A: Congratulations on your quest for a PhD! I think that is outstanding. I don't use the moving averages until price is up 15%-20% above the average entry cost. This is because I strive to allow a position room to breathe so that it has a chance to prove whether it has the goods to become a big winner. The bigger the gain one has, the more valuable the moving averages are, in my opinion.

Q: Hope you and your family are staying healthy and safe during these times.  In today's introduction video, you mentioned that your style has not changed much over the last 20 years with the exception of how you exit trades.  Can you elaborate more on these exceptions for exiting a trade?  Especially the ones that are showing profits. Also, you utilize market smith as your main tool for stock fundamentals, are there any other publicly available websites that we can gather these fundamentals from?  I mainly use TC2000 for technical analysis and screening stocks.  Looking for a good site to check stock Revenue/EPS projections.  Zacks are the MSN are the main 2 I have tried so far.

Greatly appreciate your insight, been following you off and on since early 2000, but now at a point where I am trying take my learning to the next level. 

A: Once a position has a reasonable gain, I will use the 9ema, 20ema, and 50sma to guide my exits. I will always take off a portion of the trade, if not the whole position, at an intraday break or end of day close below the 20. For some positions that I am playing out for a bigger gain, I will be out of a good portion of the position before it gets to the 50, but will exit the remaining shares on a break or close below the 50. I do not want to be in any position once price is below the 50.

The 9 I sometimes use for a small exit of 15% of the position. When price moves up strongly and almost vertically for a good-sized gain after breakout, I have found that its first pullback that takes out the 9 often takes out the 20 within a day or two if not on the same day. Thus, I will take more off than 15% in that case when it takes out the 9. I do not have mechanical exit rules. Each stock is different from the rest and requires a custom approach. 

I am unaware of services that provide revenue/earnings estimates besides MarketSmith.

Subscriber: I briefly wanted to give you a quick feedback on the question of video length and content you asked about in one of your videos this week. I do not have any problems with videos >20min, but my preferred length would be in the range up to 15min. Of course this would include exceptions if you want to go into some specific details. With regards to the number of stocks talked; I definitely prefer if you only talked a handful of names and instead would go into much detail on what you see and how you judge the stocks instead of quickly going through 50% of our watchlist.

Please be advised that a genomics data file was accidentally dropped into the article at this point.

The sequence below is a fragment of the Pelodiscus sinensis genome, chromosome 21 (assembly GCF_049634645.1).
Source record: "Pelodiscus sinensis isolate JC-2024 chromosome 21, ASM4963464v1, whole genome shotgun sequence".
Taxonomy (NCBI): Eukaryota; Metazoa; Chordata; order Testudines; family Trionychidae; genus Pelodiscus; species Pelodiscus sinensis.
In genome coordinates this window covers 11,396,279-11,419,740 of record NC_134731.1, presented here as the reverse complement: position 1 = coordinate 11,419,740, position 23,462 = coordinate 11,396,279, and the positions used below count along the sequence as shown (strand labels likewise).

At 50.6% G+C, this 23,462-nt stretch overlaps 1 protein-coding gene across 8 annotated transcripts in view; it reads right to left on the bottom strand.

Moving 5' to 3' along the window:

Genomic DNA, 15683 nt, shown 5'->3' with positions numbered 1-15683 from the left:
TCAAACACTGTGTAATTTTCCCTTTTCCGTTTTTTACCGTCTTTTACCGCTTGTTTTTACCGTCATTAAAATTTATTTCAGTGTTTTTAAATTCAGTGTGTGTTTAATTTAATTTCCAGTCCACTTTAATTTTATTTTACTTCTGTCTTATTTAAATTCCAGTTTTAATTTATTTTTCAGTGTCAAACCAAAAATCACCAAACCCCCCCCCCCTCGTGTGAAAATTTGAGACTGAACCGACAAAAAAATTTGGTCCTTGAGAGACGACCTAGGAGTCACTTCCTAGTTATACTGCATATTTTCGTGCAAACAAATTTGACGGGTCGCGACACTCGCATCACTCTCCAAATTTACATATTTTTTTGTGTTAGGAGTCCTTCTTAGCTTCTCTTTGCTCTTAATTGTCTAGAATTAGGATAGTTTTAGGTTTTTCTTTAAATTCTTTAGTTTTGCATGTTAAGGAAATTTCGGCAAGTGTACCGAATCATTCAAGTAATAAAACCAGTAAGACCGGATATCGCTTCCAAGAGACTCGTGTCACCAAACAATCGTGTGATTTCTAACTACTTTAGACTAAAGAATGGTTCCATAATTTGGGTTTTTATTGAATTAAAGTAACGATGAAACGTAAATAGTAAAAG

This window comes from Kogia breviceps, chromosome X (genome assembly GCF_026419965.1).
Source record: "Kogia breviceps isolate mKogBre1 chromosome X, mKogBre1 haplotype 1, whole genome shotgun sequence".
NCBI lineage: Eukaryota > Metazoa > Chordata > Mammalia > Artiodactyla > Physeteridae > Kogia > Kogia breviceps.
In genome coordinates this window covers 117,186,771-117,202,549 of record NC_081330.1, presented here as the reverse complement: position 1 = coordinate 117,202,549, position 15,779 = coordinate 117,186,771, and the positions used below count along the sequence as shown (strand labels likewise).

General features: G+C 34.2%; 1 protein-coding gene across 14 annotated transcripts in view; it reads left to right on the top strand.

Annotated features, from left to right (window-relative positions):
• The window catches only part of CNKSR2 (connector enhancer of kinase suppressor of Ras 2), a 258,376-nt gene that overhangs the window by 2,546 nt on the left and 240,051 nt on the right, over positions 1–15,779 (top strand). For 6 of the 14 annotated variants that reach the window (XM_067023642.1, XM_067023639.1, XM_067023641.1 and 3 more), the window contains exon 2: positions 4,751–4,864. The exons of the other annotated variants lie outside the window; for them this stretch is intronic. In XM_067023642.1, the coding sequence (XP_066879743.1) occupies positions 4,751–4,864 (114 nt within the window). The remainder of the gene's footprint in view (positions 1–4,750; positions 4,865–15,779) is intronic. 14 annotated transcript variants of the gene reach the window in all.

As said in an earlier email conversation with you I would also like to hear more on the trade management of the stocks you trade / traded. Not to copy this (I have no problems if this would come with a delay of several days), but to really learn from this. When exactly did you enter, what was the position size, how did you scale in and out of the stock and why did you do so. This would be great. Once again, I am super happy with your service and would recommend it to anyone asking me for a mentor / coach. Keep up the great work! Stay healthy.

KM: Thank you for your input. It is valuable. As for discussing half the Watch List names, it was only going to be a temporary thing. I wanted to show the thought process as I narrowed the field down to those which were actionable. 

Subscriber: You are simply the best, Kevin. The humility, steadiness, and graciousness you exhibit in the midst of dispensing such consistent, indescribable wisdom are qualities only the truly great ones possess.  It is always an absolute pleasure watching, and learning from, you. All the best to you, Kevin.

KM: Thank you! I am humbled by your words and I thank you for sharing them with me. I am happy to see the service is meeting your needs.

Kevin Marder

For intraday ideas and analysis: https://twitter.com/mardermarket

All stock charts created using MarketSmith unless otherwise noted. ©2020 MarketSmith, Incorporated. All other charts created using TradeStation. ©2001-2020 TradeStation Technologies. All rights reserved.

The views contained herein represent those of Marder Investment Advisors Corp. At the time of this writing, of the stocks mentioned in this report, Marder Investment Advisors Corp., Kevin Marder, or an affiliate thereof held a position in TQQQ, though positions are subject to change at any time and without notice. Estimate data provided by FactSet. Expected earnings release dates provided by EarningsWhispers.